Alfred Eisenstaedt (1898 - 1995)
Alfred Eisenstaedt (1898 – 1995)
The pioneering photojournalist Alfred Eisenstaedt was born in Dirschau, West Prussia. An ardent amateur photographer, he became a professional in 1929 and was hired by the German office of the Associated Press. His early work was heavily influenced by the pioneering documentary photographer Erich Salomon and during his years in Germany he was present for many historically important events.
Eisenstaedt emigrated to the United States in 1935 in consequence of rising anti-semitism in Germany. In 1936 he became one of the original four staff photographers for the new Life magazine; over the span of his career, he contributed 90 cover photos and approximately 2,500 photo essays to that publication.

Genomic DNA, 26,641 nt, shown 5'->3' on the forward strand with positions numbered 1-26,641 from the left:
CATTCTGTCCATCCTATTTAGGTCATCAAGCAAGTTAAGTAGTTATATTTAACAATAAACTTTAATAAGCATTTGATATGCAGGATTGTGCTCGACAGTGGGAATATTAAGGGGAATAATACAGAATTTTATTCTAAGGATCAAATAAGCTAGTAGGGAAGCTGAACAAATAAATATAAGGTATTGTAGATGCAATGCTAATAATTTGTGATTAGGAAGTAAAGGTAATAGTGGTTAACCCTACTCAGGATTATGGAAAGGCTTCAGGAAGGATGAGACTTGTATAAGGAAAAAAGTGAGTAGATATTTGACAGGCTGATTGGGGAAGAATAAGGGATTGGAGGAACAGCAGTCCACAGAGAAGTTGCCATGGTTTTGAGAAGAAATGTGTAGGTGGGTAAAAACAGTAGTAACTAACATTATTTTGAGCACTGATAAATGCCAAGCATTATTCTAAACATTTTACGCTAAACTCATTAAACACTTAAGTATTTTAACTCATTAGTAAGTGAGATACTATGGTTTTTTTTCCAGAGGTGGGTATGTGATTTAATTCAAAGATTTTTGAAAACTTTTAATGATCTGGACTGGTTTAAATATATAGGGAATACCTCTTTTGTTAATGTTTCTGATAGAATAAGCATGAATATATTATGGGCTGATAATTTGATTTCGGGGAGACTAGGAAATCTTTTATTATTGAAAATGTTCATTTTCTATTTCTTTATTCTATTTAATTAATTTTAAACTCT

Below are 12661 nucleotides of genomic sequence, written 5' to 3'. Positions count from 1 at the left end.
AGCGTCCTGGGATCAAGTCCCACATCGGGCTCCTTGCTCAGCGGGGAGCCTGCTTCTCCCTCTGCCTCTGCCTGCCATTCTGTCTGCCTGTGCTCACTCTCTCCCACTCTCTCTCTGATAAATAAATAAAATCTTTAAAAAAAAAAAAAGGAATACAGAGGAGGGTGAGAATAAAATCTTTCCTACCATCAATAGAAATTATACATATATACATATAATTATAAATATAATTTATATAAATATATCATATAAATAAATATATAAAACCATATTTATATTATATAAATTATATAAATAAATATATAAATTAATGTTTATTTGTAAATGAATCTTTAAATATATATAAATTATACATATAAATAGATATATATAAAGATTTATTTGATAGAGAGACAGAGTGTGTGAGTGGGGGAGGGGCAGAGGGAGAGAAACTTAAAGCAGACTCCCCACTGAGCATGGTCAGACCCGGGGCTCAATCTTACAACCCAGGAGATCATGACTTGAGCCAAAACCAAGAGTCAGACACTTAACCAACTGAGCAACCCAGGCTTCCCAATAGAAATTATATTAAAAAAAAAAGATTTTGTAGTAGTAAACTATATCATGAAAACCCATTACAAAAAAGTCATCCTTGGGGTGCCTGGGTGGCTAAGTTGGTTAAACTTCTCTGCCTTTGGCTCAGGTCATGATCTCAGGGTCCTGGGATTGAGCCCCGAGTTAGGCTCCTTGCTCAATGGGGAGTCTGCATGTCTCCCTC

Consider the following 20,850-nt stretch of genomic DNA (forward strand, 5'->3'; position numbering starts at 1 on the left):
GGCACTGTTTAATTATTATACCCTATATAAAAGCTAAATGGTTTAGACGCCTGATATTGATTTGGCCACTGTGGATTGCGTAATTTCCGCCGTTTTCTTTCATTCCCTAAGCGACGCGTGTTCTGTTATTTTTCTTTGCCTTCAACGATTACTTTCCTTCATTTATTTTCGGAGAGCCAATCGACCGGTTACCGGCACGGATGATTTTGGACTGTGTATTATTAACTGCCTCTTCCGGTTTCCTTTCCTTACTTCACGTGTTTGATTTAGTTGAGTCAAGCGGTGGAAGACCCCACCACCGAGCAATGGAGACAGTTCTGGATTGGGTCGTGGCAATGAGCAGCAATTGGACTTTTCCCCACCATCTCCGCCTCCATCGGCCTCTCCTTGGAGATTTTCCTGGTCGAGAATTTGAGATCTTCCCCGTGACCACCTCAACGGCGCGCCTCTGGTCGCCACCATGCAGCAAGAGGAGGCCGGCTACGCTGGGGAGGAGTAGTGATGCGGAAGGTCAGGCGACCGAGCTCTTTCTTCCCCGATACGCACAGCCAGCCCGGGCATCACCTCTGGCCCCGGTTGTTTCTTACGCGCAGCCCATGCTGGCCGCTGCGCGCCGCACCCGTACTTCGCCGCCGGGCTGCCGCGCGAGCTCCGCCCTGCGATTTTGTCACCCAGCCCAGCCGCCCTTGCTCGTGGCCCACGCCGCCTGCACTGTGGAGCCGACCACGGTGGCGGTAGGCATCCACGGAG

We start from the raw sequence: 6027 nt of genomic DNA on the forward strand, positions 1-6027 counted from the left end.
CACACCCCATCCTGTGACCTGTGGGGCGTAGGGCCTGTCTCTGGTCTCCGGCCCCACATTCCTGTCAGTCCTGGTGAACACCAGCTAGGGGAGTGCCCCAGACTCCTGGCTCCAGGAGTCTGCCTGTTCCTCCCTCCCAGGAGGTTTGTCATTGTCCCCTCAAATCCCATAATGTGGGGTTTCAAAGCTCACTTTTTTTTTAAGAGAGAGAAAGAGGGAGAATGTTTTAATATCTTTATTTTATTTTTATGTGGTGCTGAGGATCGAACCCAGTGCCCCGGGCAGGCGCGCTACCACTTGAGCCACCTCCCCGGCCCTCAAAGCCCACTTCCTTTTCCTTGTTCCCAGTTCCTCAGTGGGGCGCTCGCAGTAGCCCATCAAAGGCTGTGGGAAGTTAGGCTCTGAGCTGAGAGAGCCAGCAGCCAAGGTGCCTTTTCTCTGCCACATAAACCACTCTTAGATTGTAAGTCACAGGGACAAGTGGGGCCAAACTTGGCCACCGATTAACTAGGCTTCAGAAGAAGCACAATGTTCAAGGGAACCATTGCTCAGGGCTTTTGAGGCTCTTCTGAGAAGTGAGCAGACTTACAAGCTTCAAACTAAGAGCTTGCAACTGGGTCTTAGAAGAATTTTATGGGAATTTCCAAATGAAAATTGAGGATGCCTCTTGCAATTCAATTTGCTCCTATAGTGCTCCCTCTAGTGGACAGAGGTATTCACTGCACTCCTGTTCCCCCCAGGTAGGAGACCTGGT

Eisenstaedt was a devotee of the Leica 35mm camera, introduced commercially in 1925. He was so closely linked to it that Leica presented him with a unique model in crhome bearing serial number M3-1000001 in recognition of his contributions both to his profession and to the popularity of the 35mm format. He died at Oak Bluffs, Martha’s Vineyard.
Nathan Milstein, Vladimir Horowitz, and Gregor Piatigorsky - Berlin, 1931
Silver gelatin print; edition of 250. Image size 12-3/8" x 9½"; sheet size 14" x 11". Numbered 56/250 and signed in ink by Eisenstaedt in the lower margin. A later printing from the original negative by the great photojournalist captured at a concert intermission in Berlin, following their performance of a Beethoven trio.
All three of these musicians were coincidentally born in Russia in 1903 and emigrated to the west at various times. Each ranks among the greatest performers (violin, piano, and cello, respectively) of the twentieth century, captured in full dress sophisticated elegance by Eisenstaedt early in his career. Fine condition, in a museum-quality mat and mount in a matte black aluminum gallery frame with UV resistant Plexiglas glazing.